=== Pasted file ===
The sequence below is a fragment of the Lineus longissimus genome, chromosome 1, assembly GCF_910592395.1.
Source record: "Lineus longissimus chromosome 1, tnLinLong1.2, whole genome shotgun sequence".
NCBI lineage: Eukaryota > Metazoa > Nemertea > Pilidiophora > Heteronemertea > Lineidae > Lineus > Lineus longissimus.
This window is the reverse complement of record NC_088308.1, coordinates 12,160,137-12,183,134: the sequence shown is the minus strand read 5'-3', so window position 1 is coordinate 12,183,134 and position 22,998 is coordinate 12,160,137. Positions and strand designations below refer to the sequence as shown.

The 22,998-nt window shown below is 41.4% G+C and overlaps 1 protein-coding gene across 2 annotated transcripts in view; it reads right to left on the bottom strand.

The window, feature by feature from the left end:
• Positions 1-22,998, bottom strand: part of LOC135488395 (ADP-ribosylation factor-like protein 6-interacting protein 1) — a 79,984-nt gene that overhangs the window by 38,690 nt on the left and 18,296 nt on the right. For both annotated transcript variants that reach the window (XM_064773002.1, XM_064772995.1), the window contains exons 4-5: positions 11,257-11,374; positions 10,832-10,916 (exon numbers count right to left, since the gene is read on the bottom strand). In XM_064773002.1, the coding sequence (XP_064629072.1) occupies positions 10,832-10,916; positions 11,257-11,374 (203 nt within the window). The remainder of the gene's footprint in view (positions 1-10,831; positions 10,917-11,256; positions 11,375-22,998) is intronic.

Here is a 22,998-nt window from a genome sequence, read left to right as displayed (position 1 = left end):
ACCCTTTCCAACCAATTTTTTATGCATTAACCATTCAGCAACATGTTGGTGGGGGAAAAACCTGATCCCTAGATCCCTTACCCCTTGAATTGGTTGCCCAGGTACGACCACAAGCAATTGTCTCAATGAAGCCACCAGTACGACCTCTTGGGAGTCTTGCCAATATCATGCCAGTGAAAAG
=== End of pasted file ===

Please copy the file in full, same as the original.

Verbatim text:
The sequence below is a fragment of the Lineus longissimus genome, chromosome 1, assembly GCF_910592395.1.
Source record: "Lineus longissimus chromosome 1, tnLinLong1.2, whole genome shotgun sequence".
NCBI lineage: Eukaryota > Metazoa > Nemertea > Pilidiophora > Heteronemertea > Lineidae > Lineus > Lineus longissimus.
This window is the reverse complement of record NC_088308.1, coordinates 12,160,137-12,183,134: the sequence shown is the minus strand read 5'-3', so window position 1 is coordinate 12,183,134 and position 22,998 is coordinate 12,160,137. Positions and strand designations below refer to the sequence as shown.

The 22,998-nt window shown below is 41.4% G+C and overlaps 1 protein-coding gene across 2 annotated transcripts in view; it reads right to left on the bottom strand.

The window, feature by feature from the left end:
• Positions 1-22,998, bottom strand: part of LOC135488395 (ADP-ribosylation factor-like protein 6-interacting protein 1) — a 79,984-nt gene that overhangs the window by 38,690 nt on the left and 18,296 nt on the right. For both annotated transcript variants that reach the window (XM_064773002.1, XM_064772995.1), the window contains exons 4-5: positions 11,257-11,374; positions 10,832-10,916 (exon numbers count right to left, since the gene is read on the bottom strand). In XM_064773002.1, the coding sequence (XP_064629072.1) occupies positions 10,832-10,916; positions 11,257-11,374 (203 nt within the window). The remainder of the gene's footprint in view (positions 1-10,831; positions 10,917-11,256; positions 11,375-22,998) is intronic.

Here is a 22,998-nt window from a genome sequence, read left to right as displayed (position 1 = left end):
ACCCTTTCCAACCAATTTTTTATGCATTAACCATTCAGCAACATGTTGGTGGGGGAAAAACCTGATCCCTAGATCCCTTACCCCTTGAATTGGTTGCCCAGGTACGACCACAAGCAATTGTCTCAATGAAGCCACCAGTACGACCTCTTGGGAGTCTTGCCAATATCATGCCAGTGAAAAG